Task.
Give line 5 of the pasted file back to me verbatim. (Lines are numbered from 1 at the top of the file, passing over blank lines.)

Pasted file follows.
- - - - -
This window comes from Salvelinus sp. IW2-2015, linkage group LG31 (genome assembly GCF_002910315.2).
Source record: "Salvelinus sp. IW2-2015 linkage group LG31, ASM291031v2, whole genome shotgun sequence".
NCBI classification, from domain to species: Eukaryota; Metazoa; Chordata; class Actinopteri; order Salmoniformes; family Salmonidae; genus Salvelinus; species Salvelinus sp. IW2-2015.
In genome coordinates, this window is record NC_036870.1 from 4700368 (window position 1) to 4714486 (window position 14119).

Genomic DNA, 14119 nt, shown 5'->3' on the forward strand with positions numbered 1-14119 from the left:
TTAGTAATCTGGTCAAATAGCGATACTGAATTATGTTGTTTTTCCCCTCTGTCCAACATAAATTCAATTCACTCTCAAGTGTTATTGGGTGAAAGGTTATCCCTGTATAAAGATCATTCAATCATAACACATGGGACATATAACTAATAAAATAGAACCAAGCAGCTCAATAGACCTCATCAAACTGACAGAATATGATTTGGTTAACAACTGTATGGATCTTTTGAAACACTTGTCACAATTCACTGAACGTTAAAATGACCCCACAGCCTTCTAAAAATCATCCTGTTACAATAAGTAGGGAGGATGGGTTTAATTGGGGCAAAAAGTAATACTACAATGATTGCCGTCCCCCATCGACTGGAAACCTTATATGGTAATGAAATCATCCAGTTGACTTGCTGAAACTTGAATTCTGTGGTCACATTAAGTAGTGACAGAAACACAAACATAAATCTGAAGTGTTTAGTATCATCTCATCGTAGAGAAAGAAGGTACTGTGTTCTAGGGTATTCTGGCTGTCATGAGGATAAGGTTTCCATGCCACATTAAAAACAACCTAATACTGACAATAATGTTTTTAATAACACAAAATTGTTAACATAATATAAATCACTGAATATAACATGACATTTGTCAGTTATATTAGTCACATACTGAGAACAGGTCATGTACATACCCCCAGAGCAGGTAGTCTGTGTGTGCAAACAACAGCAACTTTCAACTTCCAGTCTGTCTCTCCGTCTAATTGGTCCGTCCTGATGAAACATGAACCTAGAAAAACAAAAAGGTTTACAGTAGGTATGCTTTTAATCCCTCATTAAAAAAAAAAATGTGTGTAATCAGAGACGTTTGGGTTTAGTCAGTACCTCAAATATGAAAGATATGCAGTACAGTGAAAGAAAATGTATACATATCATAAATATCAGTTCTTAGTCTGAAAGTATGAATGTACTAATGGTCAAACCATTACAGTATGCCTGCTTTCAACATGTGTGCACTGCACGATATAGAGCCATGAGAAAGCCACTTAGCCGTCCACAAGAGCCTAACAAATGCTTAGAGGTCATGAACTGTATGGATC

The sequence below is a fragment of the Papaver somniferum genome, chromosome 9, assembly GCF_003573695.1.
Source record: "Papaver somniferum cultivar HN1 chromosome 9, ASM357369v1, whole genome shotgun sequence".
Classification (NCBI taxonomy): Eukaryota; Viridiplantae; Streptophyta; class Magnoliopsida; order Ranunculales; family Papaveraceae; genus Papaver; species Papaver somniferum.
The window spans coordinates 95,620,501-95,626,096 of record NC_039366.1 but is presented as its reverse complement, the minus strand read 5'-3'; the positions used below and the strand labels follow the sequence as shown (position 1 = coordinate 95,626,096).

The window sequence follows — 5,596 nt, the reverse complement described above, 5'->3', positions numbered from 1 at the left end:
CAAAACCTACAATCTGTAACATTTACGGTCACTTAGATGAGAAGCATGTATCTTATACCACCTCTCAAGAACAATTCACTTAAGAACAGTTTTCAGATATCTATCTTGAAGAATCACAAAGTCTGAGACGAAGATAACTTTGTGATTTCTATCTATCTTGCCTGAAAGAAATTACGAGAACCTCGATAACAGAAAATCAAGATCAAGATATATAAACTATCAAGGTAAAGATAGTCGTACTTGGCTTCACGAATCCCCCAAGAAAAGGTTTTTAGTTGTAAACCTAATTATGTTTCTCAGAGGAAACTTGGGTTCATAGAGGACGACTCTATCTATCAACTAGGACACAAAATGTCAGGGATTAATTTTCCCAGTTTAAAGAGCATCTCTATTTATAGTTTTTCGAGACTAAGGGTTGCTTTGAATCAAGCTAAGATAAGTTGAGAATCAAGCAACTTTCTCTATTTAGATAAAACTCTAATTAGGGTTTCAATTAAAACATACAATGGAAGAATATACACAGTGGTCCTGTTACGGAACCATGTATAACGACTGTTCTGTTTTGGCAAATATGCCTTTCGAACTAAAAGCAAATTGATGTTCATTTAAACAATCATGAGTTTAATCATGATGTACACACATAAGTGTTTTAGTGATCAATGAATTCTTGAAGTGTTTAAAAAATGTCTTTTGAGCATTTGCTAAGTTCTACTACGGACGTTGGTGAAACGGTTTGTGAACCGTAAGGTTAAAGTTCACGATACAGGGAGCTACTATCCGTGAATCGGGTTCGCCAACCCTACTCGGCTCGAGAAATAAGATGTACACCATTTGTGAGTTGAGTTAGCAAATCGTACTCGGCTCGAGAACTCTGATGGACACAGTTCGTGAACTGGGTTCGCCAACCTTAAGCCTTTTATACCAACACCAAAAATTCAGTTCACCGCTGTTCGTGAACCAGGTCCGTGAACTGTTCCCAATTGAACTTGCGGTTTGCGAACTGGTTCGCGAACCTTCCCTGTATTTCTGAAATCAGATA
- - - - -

Genomic DNA, 14119 nt, shown 5'->3' on the forward strand with positions numbered 1-14119 from the left: